Next the input filters section is a combination of a 110dB IF trap and a 7th order, 0.3dB insertion loss, Elliptic Low Pass Filter with a cut-off frequency of 500 kHz.
This section provides good performance right up to the start of the AM broadcast band with a sharp roll-off, giving a good rejection to MW broadcast signals avoiding introducing overload or intermodulation products in the receiver.
VLF-LF-MF Up-Converter front end response plot.
(Converter model 350)
A low phase noise, crystal controlled oscillator provides +7dBm signal level to the mixer
A high quality quartz crystal of 3.5MHz or 4MHz, according to the model of converter, is used. A trimmer capacitor is accessible by the user if fine adjust of frequency is required in times. A low noise linear fixed voltage IC regulates the voltage applied to the oscillator to enhance stability and avoid drift.
The oscillator is followed by a buffer stage to improve its stability. Next, an amplifier accommodates the signal to the required level. It connects to a 4 MHz, 7th order, Elliptic Low Pass Filter which cleans up any harmonics and assures that a pure signal applies to the mixer to minimize spurious responses.
The mixer stage is designed around a Mini-Circuits SRA-8+ double balanced mixer. It is rated to operate from 500Hz, giving and excellent frequency coverage. Designed for +7 dBm of LO power, it have a conversion loss of less than 5 dB at VLF LF bands, which is compensate by the post-mixer amplifier. A double balanced mixer has the advantage of high port-to-port isolation, which keeps the strong LO signal from degrading the dynamic range of the IF receiver. Every effort has been made to terminate the ports of the mixer in a proper 50 Ω impedance to maximize its performance.
The mixer IF port is most critical in terms of proper termination, for so, a diplexer circuit provides a 50 Ω resistive load to the mixer while passing the desired signal to the IF amplifier, with minimum loss.
Next, a Band Pass filter at IF frequency connects to a Low Noise Amplifier to compensate losses, delivering around 5dB of gain to the output, necessary to overcome losses from external cable tails, relays and connectors.
A carefully PCB and shielding design keep feed through signals of the HF receiving frequency down to a very low level; therefore, weak LF signals will not be interfered by strong HF signals on the same frequency.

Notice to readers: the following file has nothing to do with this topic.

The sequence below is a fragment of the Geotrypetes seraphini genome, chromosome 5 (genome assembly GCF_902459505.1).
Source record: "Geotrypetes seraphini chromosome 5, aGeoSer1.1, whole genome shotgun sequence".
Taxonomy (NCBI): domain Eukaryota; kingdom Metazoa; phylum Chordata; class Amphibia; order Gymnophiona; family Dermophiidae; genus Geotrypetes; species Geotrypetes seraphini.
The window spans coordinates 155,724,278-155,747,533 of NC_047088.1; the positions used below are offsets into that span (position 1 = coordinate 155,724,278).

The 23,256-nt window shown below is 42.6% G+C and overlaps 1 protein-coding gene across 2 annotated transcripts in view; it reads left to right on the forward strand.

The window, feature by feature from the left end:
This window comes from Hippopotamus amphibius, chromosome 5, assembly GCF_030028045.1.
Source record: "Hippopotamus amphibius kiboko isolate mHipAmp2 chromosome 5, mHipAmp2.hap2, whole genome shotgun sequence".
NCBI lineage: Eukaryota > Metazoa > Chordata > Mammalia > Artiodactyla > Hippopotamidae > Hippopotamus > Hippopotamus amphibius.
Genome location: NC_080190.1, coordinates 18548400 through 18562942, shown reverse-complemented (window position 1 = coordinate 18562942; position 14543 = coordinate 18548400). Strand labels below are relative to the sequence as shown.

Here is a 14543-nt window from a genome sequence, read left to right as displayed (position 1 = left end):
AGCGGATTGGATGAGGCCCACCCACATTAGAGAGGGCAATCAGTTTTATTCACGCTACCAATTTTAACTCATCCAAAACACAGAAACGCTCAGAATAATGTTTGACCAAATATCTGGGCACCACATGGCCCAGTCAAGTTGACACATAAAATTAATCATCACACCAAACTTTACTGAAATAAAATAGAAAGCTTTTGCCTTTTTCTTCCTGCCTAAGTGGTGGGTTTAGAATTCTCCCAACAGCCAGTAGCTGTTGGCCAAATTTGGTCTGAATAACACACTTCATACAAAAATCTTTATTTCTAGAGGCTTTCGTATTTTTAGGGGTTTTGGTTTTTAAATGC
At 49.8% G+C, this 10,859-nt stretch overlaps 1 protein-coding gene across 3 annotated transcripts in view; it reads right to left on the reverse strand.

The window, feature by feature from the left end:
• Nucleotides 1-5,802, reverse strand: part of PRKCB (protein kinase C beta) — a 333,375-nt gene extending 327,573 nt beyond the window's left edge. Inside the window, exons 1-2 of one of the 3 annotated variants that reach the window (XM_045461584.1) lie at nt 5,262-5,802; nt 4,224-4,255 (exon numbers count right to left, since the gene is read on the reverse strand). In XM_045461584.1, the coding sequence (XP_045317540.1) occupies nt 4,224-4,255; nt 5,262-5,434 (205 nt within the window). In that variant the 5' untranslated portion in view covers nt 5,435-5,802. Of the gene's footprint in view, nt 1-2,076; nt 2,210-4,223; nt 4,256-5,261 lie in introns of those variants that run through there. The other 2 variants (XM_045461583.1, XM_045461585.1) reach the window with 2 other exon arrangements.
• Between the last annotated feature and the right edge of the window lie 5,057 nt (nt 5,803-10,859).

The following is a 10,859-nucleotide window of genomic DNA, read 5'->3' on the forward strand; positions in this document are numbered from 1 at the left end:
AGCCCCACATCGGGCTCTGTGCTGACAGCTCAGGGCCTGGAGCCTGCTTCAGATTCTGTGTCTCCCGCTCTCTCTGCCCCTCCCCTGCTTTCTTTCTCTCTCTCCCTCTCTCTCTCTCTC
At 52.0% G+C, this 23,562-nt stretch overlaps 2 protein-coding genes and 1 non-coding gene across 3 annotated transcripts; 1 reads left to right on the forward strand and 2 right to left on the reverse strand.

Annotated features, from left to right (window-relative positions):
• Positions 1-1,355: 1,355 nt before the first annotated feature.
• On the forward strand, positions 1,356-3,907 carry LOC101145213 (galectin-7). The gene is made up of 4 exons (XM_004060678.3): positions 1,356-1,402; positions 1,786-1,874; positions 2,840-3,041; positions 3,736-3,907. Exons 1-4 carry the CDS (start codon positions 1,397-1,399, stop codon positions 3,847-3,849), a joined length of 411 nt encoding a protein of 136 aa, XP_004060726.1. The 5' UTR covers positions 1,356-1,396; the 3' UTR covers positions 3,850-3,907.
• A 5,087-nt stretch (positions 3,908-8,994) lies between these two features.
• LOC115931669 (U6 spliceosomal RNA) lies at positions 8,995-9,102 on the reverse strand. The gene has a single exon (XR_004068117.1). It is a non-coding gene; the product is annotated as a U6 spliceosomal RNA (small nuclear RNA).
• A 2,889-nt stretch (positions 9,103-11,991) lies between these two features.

The HF receiver used should have strong rejection of HF signals through paths other than the antenna connector. Most HF transceivers and receivers have good performance in this respect, but some SWL receivers do not and may be used with the addition of filters and shielding.
10KHz to 150MHz Antenna Galvanic Isolator.
Removes ground loops.
Rejects pick-up noise from the antenna feedline.
Specifically recommended to work on VLF,LF, MF bands.
0 - 71 dB Step Attenuator Ladder Configuration
The step attenuator is suitable for receiver front-end protection or as calibrated attenuator for receiving performance evaluation.
is an inestimable tool for accurate control of amplitude levels.
In addition, it improves the impedance match between impedance-sensitive devices, such as amplifiers, oscillators and filters, lowering the VSWR of components connected in cascaded mode by providing isolation between the impedances.
General purpose LF-HF-VHF-UHF, Dual Port, by-Pass relay
- 100 Watts RF power rating
- DC - 1300MHz
It is designed to by-pass the Input and Output RF ports of any device in line with your transceiver or transmitter.
A typical application includes inserting between antenna and a transceiver or transmitter a preselector, preamplifier or filter device.
On transmission switchover, via PTT or Keying line, the Input and Output RF ports of the device are by-passed avoiding being overloaded.
VLF-LF-MF Up-Converter options
IF output 3.5-4 MHz.. ; SKU: HS-350
IF output 4-4.5 MHz.. ; SKU: HS-400
The set includes:
VLF-LF-MF Up-Converter, user manual in CDROM format, two BNC-BNC coaxial cable tails, power supply cable with EMI filter and auxiliary connectors.